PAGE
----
Tuesday, February 20, 2007

activity #3 Principles of design

Aside from the visual elements, art is built on principles of design. These two concepts support each other and examples of them can be found in “Baby at Play” and “The Shipwreck”. One principle of design is emphasis. This is the area of the artwork that commands attention. The baby is emphasized by the elements of shape, because it is the biggest shape and is placed in the center of the work. It is also emphasized by the color. It is the brightest area of the painting. Unity filtrates this piece while using green that complements the orange and red tones. There is a little variety in color with the small black doll to the side. The child’s building blocks create a rhythm because of their repetitive shapes and scattered positions. The picture is considered asymmetrical because the picture does not have the same size shapes on either side. The green vegetation in the background is subordinate in the painting. This is a part of the artwork that complements the emphasis to make it stand out more.
In “The Shipwreck” there is no clear emphasis. There is a lot of action going on throughout the whole scene: the storm in the sky, the waves crashing, the skip sinking, and the people. Unlike “Baby at Play”, this picture shows a lot of variety among the colors. The sharp contrast between the cool, blue sky and the warm orange sky is the best way to show variety. This is also an asymmetrical picture because the shapes are not equally balanced on each side. The subordinate areas are the rocks that frame the whole scene because it gives more emphasis to the shipwreck. There is rhythm among the waves because of their horizontal, contour lines which gives some balance to a chaotic scene.

Tuesday, February 13, 2007

activity # 2- visual elements

“The Shipwreck” and “Baby at Play” are two pieces that caught my eye right away. The choice colors are the first thing I noticed. In “The Shipwreck” the artist used cool colors: the water, rocks, and most of the sky. He also added contrasting colors with the warm, orange and red tones on the people. The most drastic example of this is the blue hole in the clouds right next to the red lightning bolt. He takes advantage of implied shape and light. Implied light is when the observer cannot see the source of the light. The waves crashing against the rocks are highlighted assuming that a ray of sunlight is coming through the clouds. The tilted line of the mast take the eyes all the way from the bottom right to the upper left of the scene, allowing one to take in the surrounding detail. This is called a directional line: A line in which directs attention to certain parts of the work. Implied shape is when several objects in the painting form a greater shape. In this piece a triangle stands out, forming from the ship’s mast, to the vertical rocks to the far left, and ending at the rocks in the far right bottom.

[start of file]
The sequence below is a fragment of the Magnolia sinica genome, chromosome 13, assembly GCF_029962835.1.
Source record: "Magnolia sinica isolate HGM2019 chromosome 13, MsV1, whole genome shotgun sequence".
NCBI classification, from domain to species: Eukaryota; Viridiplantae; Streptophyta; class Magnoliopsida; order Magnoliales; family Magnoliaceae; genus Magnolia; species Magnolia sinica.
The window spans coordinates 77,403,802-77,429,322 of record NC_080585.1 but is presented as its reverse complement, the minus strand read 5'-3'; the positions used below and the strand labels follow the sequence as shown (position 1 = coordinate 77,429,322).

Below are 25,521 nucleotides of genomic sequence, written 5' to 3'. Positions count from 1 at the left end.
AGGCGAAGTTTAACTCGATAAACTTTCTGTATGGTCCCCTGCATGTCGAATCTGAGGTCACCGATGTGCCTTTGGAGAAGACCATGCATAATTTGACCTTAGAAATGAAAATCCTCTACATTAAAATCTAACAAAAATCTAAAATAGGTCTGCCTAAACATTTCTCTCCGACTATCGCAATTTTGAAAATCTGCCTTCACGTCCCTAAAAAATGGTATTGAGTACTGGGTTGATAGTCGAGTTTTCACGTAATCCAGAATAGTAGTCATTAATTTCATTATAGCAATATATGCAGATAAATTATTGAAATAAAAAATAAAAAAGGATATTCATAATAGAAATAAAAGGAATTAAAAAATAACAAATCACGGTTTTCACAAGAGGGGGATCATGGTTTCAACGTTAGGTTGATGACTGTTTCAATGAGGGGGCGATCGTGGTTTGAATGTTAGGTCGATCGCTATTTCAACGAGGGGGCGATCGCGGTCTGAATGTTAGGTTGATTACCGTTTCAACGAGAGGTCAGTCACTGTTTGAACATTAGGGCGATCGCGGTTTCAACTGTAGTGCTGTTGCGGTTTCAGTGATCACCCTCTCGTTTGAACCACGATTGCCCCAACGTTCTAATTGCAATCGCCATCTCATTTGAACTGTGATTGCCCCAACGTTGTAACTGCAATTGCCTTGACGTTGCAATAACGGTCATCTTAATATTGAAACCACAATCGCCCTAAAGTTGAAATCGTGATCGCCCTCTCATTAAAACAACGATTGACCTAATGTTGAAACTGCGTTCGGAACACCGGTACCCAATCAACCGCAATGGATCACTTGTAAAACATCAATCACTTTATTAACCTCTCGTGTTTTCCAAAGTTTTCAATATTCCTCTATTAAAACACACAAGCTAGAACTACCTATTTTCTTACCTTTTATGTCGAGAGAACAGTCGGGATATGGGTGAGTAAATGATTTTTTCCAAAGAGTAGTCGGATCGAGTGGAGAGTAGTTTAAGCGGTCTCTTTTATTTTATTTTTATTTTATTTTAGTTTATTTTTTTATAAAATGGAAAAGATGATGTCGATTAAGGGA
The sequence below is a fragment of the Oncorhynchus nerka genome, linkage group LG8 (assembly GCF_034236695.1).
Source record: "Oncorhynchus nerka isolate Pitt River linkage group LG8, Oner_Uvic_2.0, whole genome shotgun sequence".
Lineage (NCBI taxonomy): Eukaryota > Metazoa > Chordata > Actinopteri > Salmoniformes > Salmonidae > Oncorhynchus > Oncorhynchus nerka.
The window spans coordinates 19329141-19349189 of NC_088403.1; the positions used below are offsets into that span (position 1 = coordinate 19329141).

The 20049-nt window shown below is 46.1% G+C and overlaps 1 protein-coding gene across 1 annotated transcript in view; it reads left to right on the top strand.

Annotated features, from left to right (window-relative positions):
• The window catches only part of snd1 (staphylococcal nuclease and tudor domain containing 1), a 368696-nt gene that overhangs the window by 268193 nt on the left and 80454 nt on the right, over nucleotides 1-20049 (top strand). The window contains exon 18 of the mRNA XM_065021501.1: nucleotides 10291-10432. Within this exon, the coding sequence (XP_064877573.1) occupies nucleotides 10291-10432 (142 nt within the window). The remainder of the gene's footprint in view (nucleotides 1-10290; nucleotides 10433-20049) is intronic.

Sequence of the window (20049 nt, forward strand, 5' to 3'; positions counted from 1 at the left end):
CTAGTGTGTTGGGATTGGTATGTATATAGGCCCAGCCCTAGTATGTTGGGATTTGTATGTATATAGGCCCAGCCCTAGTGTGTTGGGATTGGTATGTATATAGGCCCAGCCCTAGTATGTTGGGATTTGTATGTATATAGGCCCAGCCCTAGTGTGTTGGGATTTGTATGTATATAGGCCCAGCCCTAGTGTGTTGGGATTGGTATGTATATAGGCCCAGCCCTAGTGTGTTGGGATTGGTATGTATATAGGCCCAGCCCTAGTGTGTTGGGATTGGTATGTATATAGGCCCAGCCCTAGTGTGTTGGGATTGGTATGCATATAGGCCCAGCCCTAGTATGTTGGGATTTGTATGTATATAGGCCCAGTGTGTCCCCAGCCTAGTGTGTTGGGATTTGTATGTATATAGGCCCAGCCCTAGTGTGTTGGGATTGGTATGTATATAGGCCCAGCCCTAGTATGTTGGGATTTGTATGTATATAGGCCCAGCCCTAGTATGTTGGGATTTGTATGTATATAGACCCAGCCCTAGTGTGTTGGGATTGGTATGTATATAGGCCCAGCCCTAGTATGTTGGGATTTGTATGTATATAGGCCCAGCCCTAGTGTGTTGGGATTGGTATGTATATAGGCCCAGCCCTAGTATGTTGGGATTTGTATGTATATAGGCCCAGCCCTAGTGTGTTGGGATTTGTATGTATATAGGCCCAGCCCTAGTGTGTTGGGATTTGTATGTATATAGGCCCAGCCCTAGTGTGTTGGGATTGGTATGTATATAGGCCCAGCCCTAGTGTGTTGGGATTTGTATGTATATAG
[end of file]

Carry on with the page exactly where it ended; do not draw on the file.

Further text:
There is also use of implied light on “Baby at Play”. The child’s outfit is such a bright light, it can be assumed that there is a ray of light on it. Unlike “The Shipwreck”, the warm tones on the color wheel dominate “Baby at Play”. Red-orange and red is used for about half of the painting while, on contrast, the green plants take up the rest of the background. The child also stands out due to direction of the contour lines. Contour lines are the lines that represent the boundaries that aren’t visible in real-life. The contour lines of the baby are diagonal. This is in contrast to the building blocks that are going vertical, therefore enhancing the shape of the baby.

Activity # 1

Claude-Joseph Vernet, "The Shipwreck", 1772, Oil on Canvas, N.G.A.

Thomas Eakins, "Baby at Play", 1876, oil on canvas, N.G.A.